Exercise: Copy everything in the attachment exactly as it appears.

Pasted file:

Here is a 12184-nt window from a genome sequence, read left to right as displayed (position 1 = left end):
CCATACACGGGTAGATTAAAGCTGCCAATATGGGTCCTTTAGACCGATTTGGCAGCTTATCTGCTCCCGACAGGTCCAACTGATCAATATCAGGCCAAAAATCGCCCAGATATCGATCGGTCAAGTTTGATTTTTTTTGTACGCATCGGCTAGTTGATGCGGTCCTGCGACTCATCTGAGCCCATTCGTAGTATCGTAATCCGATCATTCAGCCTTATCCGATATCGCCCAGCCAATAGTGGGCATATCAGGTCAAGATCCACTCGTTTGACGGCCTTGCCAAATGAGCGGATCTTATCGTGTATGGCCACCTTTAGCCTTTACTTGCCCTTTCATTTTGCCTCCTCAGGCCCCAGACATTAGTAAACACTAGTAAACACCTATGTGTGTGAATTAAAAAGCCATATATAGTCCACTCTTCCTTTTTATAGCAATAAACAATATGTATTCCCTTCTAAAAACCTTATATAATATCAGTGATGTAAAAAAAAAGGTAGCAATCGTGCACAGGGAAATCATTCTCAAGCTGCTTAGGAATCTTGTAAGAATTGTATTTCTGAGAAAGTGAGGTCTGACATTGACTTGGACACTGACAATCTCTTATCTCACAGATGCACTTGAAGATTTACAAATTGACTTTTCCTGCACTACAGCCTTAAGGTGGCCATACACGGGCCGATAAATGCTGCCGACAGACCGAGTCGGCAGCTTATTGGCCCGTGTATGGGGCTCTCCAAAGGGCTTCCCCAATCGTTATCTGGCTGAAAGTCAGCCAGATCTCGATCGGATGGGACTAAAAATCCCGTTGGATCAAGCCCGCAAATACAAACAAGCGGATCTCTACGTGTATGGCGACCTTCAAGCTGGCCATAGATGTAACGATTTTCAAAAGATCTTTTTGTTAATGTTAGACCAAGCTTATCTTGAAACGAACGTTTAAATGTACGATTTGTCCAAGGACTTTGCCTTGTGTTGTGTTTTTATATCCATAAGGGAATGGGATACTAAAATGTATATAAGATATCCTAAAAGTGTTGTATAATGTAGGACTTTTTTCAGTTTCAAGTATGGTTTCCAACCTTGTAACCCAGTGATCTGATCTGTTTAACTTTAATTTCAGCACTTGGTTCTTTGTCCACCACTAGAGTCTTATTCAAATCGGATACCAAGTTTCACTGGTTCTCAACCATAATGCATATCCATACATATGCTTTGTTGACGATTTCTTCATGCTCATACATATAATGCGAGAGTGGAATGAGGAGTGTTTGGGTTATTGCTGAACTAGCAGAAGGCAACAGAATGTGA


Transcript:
Here is a 12184-nt window from a genome sequence, read left to right as displayed (position 1 = left end):
CCATACACGGGTAGATTAAAGCTGCCAATATGGGTCCTTTAGACCGATTTGGCAGCTTATCTGCTCCCGACAGGTCCAACTGATCAATATCAGGCCAAAAATCGCCCAGATATCGATCGGTCAAGTTTGATTTTTTTTGTACGCATCGGCTAGTTGATGCGGTCCTGCGACTCATCTGAGCCCATTCGTAGTATCGTAATCCGATCATTCAGCCTTATCCGATATCGCCCAGCCAATAGTGGGCATATCAGGTCAAGATCCACTCGTTTGACGGCCTTGCCAAATGAGCGGATCTTATCGTGTATGGCCACCTTTAGCCTTTACTTGCCCTTTCATTTTGCCTCCTCAGGCCCCAGACATTAGTAAACACTAGTAAACACCTATGTGTGTGAATTAAAAAGCCATATATAGTCCACTCTTCCTTTTTATAGCAATAAACAATATGTATTCCCTTCTAAAAACCTTATATAATATCAGTGATGTAAAAAAAAAGGTAGCAATCGTGCACAGGGAAATCATTCTCAAGCTGCTTAGGAATCTTGTAAGAATTGTATTTCTGAGAAAGTGAGGTCTGACATTGACTTGGACACTGACAATCTCTTATCTCACAGATGCACTTGAAGATTTACAAATTGACTTTTCCTGCACTACAGCCTTAAGGTGGCCATACACGGGCCGATAAATGCTGCCGACAGACCGAGTCGGCAGCTTATTGGCCCGTGTATGGGGCTCTCCAAAGGGCTTCCCCAATCGTTATCTGGCTGAAAGTCAGCCAGATCTCGATCGGATGGGACTAAAAATCCCGTTGGATCAAGCCCGCAAATACAAACAAGCGGATCTCTACGTGTATGGCGACCTTCAAGCTGGCCATAGATGTAACGATTTTCAAAAGATCTTTTTGTTAATGTTAGACCAAGCTTATCTTGAAACGAACGTTTAAATGTACGATTTGTCCAAGGACTTTGCCTTGTGTTGTGTTTTTATATCCATAAGGGAATGGGATACTAAAATGTATATAAGATATCCTAAAAGTGTTGTATAATGTAGGACTTTTTTCAGTTTCAAGTATGGTTTCCAACCTTGTAACCCAGTGATCTGATCTGTTTAACTTTAATTTCAGCACTTGGTTCTTTGTCCACCACTAGAGTCTTATTCAAATCGGATACCAAGTTTCACTGGTTCTCAACCATAATGCATATCCATACATATGCTTTGTTGACGATTTCTTCATGCTCATACATATAATGCGAGAGTGGAATGAGGAGTGTTTGGGTTATTGCTGAACTAGCAGAAGGCAACAGAATGTGA